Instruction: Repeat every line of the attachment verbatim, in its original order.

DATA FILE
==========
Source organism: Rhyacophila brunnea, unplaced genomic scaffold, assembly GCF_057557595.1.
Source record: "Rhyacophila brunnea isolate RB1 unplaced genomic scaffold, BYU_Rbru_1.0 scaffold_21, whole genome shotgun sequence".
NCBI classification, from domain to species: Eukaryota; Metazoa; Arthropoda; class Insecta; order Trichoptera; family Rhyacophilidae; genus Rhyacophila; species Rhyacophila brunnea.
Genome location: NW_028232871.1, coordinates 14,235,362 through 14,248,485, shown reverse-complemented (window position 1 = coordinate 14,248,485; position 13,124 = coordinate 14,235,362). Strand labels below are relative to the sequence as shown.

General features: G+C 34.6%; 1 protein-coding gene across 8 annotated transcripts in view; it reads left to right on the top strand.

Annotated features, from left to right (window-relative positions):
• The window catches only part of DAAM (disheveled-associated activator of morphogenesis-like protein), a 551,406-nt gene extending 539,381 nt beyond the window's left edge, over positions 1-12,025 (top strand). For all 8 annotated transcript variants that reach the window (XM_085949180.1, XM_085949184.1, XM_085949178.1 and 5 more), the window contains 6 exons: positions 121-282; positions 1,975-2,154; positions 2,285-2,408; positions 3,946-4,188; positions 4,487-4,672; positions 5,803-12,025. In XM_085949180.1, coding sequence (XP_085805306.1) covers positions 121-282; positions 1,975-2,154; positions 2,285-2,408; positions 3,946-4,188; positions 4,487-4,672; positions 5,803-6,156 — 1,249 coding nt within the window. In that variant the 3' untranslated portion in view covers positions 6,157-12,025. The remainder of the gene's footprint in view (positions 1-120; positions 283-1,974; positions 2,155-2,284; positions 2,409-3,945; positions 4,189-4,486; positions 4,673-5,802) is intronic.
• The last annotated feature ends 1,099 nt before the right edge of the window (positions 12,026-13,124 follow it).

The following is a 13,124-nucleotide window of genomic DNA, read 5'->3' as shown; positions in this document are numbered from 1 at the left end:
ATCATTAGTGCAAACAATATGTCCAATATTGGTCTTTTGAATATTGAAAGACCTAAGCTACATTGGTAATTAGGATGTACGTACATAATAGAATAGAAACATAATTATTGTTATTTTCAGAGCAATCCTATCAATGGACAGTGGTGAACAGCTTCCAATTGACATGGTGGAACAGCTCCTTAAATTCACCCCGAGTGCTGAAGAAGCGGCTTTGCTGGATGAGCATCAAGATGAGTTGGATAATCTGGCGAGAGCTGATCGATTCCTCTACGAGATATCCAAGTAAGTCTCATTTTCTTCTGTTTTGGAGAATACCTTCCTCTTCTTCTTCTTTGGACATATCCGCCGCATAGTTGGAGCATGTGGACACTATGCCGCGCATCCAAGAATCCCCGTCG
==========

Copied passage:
Source organism: Rhyacophila brunnea, unplaced genomic scaffold, assembly GCF_057557595.1.
Source record: "Rhyacophila brunnea isolate RB1 unplaced genomic scaffold, BYU_Rbru_1.0 scaffold_21, whole genome shotgun sequence".
NCBI classification, from domain to species: Eukaryota; Metazoa; Arthropoda; class Insecta; order Trichoptera; family Rhyacophilidae; genus Rhyacophila; species Rhyacophila brunnea.
Genome location: NW_028232871.1, coordinates 14,235,362 through 14,248,485, shown reverse-complemented (window position 1 = coordinate 14,248,485; position 13,124 = coordinate 14,235,362). Strand labels below are relative to the sequence as shown.

General features: G+C 34.6%; 1 protein-coding gene across 8 annotated transcripts in view; it reads left to right on the top strand.

Annotated features, from left to right (window-relative positions):
• The window catches only part of DAAM (disheveled-associated activator of morphogenesis-like protein), a 551,406-nt gene extending 539,381 nt beyond the window's left edge, over positions 1-12,025 (top strand). For all 8 annotated transcript variants that reach the window (XM_085949180.1, XM_085949184.1, XM_085949178.1 and 5 more), the window contains 6 exons: positions 121-282; positions 1,975-2,154; positions 2,285-2,408; positions 3,946-4,188; positions 4,487-4,672; positions 5,803-12,025. In XM_085949180.1, coding sequence (XP_085805306.1) covers positions 121-282; positions 1,975-2,154; positions 2,285-2,408; positions 3,946-4,188; positions 4,487-4,672; positions 5,803-6,156 — 1,249 coding nt within the window. In that variant the 3' untranslated portion in view covers positions 6,157-12,025. The remainder of the gene's footprint in view (positions 1-120; positions 283-1,974; positions 2,155-2,284; positions 2,409-3,945; positions 4,189-4,486; positions 4,673-5,802) is intronic.
• The last annotated feature ends 1,099 nt before the right edge of the window (positions 12,026-13,124 follow it).

The following is a 13,124-nucleotide window of genomic DNA, read 5'->3' as shown; positions in this document are numbered from 1 at the left end:
ATCATTAGTGCAAACAATATGTCCAATATTGGTCTTTTGAATATTGAAAGACCTAAGCTACATTGGTAATTAGGATGTACGTACATAATAGAATAGAAACATAATTATTGTTATTTTCAGAGCAATCCTATCAATGGACAGTGGTGAACAGCTTCCAATTGACATGGTGGAACAGCTCCTTAAATTCACCCCGAGTGCTGAAGAAGCGGCTTTGCTGGATGAGCATCAAGATGAGTTGGATAATCTGGCGAGAGCTGATCGATTCCTCTACGAGATATCCAAGTAAGTCTCATTTTCTTCTGTTTTGGAGAATACCTTCCTCTTCTTCTTCTTTGGACATATCCGCCGCATAGTTGGAGCATGTGGACACTATGCCGCGCATCCAAGAATCCCCGTCG